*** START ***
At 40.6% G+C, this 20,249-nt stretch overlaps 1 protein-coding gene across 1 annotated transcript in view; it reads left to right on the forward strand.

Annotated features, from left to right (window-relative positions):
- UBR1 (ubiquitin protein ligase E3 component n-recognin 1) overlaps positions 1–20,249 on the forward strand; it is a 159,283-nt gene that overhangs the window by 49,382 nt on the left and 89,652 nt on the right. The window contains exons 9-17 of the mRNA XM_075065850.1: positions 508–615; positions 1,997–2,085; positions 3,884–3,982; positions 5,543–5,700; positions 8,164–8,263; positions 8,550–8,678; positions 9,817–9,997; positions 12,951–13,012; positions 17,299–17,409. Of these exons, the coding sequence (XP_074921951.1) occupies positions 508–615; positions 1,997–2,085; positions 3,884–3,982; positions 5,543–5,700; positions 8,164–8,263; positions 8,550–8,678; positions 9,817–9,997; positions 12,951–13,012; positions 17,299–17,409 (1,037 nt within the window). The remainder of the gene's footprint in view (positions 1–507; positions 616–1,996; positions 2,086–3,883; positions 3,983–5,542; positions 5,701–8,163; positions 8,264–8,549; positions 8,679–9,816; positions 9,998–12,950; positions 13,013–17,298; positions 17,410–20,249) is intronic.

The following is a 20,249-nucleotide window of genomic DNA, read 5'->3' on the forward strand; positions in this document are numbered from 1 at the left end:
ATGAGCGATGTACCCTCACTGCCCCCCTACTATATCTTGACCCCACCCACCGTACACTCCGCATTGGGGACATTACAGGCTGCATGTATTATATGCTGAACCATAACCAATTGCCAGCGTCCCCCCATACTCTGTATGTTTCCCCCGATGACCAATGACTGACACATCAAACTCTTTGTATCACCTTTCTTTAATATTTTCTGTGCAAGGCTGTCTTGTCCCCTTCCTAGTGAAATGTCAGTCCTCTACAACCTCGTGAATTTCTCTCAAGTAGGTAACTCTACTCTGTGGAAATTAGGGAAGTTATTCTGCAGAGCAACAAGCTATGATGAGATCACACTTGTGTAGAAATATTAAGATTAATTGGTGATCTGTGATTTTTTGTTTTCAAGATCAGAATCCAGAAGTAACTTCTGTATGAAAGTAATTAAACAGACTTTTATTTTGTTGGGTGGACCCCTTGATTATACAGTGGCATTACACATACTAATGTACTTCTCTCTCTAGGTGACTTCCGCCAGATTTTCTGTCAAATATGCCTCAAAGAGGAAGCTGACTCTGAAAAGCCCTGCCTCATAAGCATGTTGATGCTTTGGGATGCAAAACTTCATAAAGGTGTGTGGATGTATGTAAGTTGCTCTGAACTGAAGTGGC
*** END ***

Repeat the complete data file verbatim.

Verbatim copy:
At 40.6% G+C, this 20,249-nt stretch overlaps 1 protein-coding gene across 1 annotated transcript in view; it reads left to right on the forward strand.

Annotated features, from left to right (window-relative positions):
- UBR1 (ubiquitin protein ligase E3 component n-recognin 1) overlaps positions 1–20,249 on the forward strand; it is a 159,283-nt gene that overhangs the window by 49,382 nt on the left and 89,652 nt on the right. The window contains exons 9-17 of the mRNA XM_075065850.1: positions 508–615; positions 1,997–2,085; positions 3,884–3,982; positions 5,543–5,700; positions 8,164–8,263; positions 8,550–8,678; positions 9,817–9,997; positions 12,951–13,012; positions 17,299–17,409. Of these exons, the coding sequence (XP_074921951.1) occupies positions 508–615; positions 1,997–2,085; positions 3,884–3,982; positions 5,543–5,700; positions 8,164–8,263; positions 8,550–8,678; positions 9,817–9,997; positions 12,951–13,012; positions 17,299–17,409 (1,037 nt within the window). The remainder of the gene's footprint in view (positions 1–507; positions 616–1,996; positions 2,086–3,883; positions 3,983–5,542; positions 5,701–8,163; positions 8,264–8,549; positions 8,679–9,816; positions 9,998–12,950; positions 13,013–17,298; positions 17,410–20,249) is intronic.

The following is a 20,249-nucleotide window of genomic DNA, read 5'->3' on the forward strand; positions in this document are numbered from 1 at the left end:
ATGAGCGATGTACCCTCACTGCCCCCCTACTATATCTTGACCCCACCCACCGTACACTCCGCATTGGGGACATTACAGGCTGCATGTATTATATGCTGAACCATAACCAATTGCCAGCGTCCCCCCATACTCTGTATGTTTCCCCCGATGACCAATGACTGACACATCAAACTCTTTGTATCACCTTTCTTTAATATTTTCTGTGCAAGGCTGTCTTGTCCCCTTCCTAGTGAAATGTCAGTCCTCTACAACCTCGTGAATTTCTCTCAAGTAGGTAACTCTACTCTGTGGAAATTAGGGAAGTTATTCTGCAGAGCAACAAGCTATGATGAGATCACACTTGTGTAGAAATATTAAGATTAATTGGTGATCTGTGATTTTTTGTTTTCAAGATCAGAATCCAGAAGTAACTTCTGTATGAAAGTAATTAAACAGACTTTTATTTTGTTGGGTGGACCCCTTGATTATACAGTGGCATTACACATACTAATGTACTTCTCTCTCTAGGTGACTTCCGCCAGATTTTCTGTCAAATATGCCTCAAAGAGGAAGCTGACTCTGAAAAGCCCTGCCTCATAAGCATGTTGATGCTTTGGGATGCAAAACTTCATAAAGGTGTGTGGATGTATGTAAGTTGCTCTGAACTGAAGTGGC